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What would I "lose" if I opt for AP instead of FSD?

Hello,

I had a used FSD-ready/subscribed MS75D that "happened" to come that way at my price point. I figured it would be fun to play with over time, but I wouldn't have paid four or five figures for it.

I'm now in the market for another used MS, but I'm considering going with a HW2.5/3 100D/LR with AP instead of a 75D with FSD (they're in the same price ballpark). I never got to try FSD beta with the prior car, and it's pretty clear that (for now) thousands of MS/FSD owners are in the same boat. I'm not sure I want to get in that boat again. And, I'm never going to "rent" my $60K plus car to strangers.

Anyway, I've been reading about what I'd be giving up going with "just" AP, and I feel like I didn't really use those features much. Summon, Smart Summon, Auto Park, Auto Lane Change, NoAP, Stop Sign/Traffic Light control. Those are the things that I think I'd "give up" going with "just" AP.

Am I missing anything? Would the car still beep at me when the light turns green? (Love that.) In highway stop-and-go traffic, would the car still stop and go by itself? Is there a need to "re-engage" AP on the highway for any reason when an FSD-ready car would just do it? With AP enabled, would it change lanes with a stalk pull/press?

Thanks for your insights!

Todd
 
We currently own 3 Teslas. '19 X, 21 3, and I just got bought a '21 S Plaid. When we first bought the '19 X we ordered it with FSD for $6k at the time. We opted to not get it on the 3 because I didn't think the lane changing and exit on/off freeway was worth the $10k. I recently bought a pre-owned S Plaid had it and it came w/ FSD with the Beta to drive on the streets. Let me tell you, it is a game changer. It works very well, stops and lights, makes left turns in busy intersections, etc, etc (watch videos on YouTube). To future proof your car, I'd recommend buying one w/ FSD as the convenience is totally worth it. IMHO.
 
Auto Lane Change is the most useful. Cruise the highway and change lanes with just your turn signal. Otherwise you have to go in and out of AP every time you change lanes -- sucks and annoying to passengers.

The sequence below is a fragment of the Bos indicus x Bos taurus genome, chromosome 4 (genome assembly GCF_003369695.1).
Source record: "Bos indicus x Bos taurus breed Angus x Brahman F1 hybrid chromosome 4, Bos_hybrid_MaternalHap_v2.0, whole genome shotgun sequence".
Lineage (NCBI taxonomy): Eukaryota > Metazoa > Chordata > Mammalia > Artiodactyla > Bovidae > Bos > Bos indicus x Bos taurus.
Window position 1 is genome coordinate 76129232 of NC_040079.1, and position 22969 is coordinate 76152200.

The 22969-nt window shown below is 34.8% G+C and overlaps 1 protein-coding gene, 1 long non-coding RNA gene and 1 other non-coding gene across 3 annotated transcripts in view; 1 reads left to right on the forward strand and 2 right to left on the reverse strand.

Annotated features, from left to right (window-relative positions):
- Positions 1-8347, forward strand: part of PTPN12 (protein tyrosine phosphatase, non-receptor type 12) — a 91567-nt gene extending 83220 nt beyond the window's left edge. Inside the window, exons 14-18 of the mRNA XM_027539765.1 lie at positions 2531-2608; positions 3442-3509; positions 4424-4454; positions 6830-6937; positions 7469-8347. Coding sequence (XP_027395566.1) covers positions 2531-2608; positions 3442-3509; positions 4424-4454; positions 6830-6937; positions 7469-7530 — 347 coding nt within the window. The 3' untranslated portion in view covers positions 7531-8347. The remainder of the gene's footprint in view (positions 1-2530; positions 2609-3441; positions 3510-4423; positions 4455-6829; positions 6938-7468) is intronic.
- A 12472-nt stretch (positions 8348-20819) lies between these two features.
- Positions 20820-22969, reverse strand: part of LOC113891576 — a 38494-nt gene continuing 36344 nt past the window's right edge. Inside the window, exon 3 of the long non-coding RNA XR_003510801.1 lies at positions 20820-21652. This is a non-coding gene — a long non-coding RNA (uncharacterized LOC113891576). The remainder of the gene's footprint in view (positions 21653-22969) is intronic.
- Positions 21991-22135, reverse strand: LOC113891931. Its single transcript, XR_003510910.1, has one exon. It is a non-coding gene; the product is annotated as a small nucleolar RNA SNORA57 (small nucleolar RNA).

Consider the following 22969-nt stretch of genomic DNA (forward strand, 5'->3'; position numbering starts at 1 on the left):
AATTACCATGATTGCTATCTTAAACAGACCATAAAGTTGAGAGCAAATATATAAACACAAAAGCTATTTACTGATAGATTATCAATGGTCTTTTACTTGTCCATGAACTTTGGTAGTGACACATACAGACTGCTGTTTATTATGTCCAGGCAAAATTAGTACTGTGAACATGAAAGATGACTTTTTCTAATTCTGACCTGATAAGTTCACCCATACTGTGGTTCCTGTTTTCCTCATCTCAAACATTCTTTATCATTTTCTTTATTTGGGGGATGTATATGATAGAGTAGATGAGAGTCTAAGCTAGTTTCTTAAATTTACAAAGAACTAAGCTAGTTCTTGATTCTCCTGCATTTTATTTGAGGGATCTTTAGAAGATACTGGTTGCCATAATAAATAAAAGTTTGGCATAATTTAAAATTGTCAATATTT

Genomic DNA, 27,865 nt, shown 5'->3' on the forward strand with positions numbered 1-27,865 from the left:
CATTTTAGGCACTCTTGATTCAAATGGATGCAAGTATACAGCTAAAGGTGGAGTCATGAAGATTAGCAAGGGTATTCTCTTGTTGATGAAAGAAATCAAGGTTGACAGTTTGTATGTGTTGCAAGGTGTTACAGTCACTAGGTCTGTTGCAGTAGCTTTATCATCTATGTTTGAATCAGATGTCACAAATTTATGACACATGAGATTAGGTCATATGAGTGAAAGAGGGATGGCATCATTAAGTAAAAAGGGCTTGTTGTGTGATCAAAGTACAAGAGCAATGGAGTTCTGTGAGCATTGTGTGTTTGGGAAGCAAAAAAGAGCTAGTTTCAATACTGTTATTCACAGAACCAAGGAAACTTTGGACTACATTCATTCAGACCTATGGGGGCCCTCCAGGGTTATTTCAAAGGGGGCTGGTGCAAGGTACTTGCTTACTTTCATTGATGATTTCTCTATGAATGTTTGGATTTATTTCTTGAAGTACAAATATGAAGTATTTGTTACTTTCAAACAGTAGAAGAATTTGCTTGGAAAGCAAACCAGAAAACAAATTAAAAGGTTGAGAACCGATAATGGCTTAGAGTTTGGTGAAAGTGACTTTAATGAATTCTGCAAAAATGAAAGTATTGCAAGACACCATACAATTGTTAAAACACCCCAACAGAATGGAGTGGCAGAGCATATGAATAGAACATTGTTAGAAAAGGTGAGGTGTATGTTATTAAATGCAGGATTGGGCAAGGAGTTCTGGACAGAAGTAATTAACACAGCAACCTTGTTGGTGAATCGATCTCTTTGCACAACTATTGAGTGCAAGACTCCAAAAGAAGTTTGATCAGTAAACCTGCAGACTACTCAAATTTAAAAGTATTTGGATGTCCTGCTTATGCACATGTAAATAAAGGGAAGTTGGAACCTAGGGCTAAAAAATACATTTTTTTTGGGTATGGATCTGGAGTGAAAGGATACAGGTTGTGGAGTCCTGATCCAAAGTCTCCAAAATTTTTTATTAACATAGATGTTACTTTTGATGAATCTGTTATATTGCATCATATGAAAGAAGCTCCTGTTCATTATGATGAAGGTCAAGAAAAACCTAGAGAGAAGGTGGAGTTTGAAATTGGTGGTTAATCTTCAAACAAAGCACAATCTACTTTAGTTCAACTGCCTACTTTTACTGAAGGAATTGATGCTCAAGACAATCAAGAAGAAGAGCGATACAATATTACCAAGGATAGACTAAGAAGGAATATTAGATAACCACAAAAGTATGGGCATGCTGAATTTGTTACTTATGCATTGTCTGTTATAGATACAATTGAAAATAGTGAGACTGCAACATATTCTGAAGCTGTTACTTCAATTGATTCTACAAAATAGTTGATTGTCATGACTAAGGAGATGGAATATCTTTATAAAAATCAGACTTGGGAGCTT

My 2015 MS90 changes lanes automatically when I engage the turn signal and autopilot is on. The newest models don't have that feature unless you buy FSD?
 

MarcG

Active Member
Oct 29, 2014
4,052
5,807
San Francisco
Navigate on AutoPilot is pretty handy too on long road trips. I like to stay in the right lane to be polite (the European in me cringes at hanging out in the fast lane by myself, or having to pass slower vehicles that do that from the right lanes), so I like to let NoAP do the work of initiating lane changes to pass, then exiting the passing lane all by itself.

NoAP is also helpful on highway interchanges and taking the exits, and on suburban highways that have traffic lights so it stops on red or stop signs.

Otherwise I rarely use AutoPark, and yeah Summon is just a party trick.

At $8k I though NoAP was worth it, but at $12k now.. not so sure.
 
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Anyway, I've been reading about what I'd be giving up going with "just" AP, and I feel like I didn't really use those features much. Summon, Smart Summon, Auto Park, Auto Lane Change, NoAP, Stop Sign/Traffic Light control. Those are the things that I think I'd "give up" going with "just" AP.
Any chance the car you’re looking at has EAP instead of just basic AP? That would give you almost everything that FSD offers. Basic AP with just TACC and Autosteer was introduced in early 2019; before that HW2+ cars had either EAP or FSD (or no AP).
 
Summon is just a party trick.

I agree that Smart Summon is just a party trick--I've used that exact phrase before, even though I also like to add, "...but it's a pretty darn cool party trick!" :)